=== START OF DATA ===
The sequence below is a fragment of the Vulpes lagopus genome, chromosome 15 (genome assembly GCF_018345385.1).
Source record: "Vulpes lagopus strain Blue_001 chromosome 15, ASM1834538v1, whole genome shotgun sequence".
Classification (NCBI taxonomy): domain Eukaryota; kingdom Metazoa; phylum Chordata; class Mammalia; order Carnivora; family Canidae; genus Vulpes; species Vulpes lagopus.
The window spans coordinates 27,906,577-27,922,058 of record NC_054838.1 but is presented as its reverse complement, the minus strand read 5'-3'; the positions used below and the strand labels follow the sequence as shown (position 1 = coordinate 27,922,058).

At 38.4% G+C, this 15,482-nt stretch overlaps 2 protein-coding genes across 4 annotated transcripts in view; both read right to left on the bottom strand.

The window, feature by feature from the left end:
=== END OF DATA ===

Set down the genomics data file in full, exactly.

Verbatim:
The sequence below is a fragment of the Vulpes lagopus genome, chromosome 15 (genome assembly GCF_018345385.1).
Source record: "Vulpes lagopus strain Blue_001 chromosome 15, ASM1834538v1, whole genome shotgun sequence".
Classification (NCBI taxonomy): domain Eukaryota; kingdom Metazoa; phylum Chordata; class Mammalia; order Carnivora; family Canidae; genus Vulpes; species Vulpes lagopus.
The window spans coordinates 27,906,577-27,922,058 of record NC_054838.1 but is presented as its reverse complement, the minus strand read 5'-3'; the positions used below and the strand labels follow the sequence as shown (position 1 = coordinate 27,922,058).

At 38.4% G+C, this 15,482-nt stretch overlaps 2 protein-coding genes across 4 annotated transcripts in view; both read right to left on the bottom strand.

The window, feature by feature from the left end: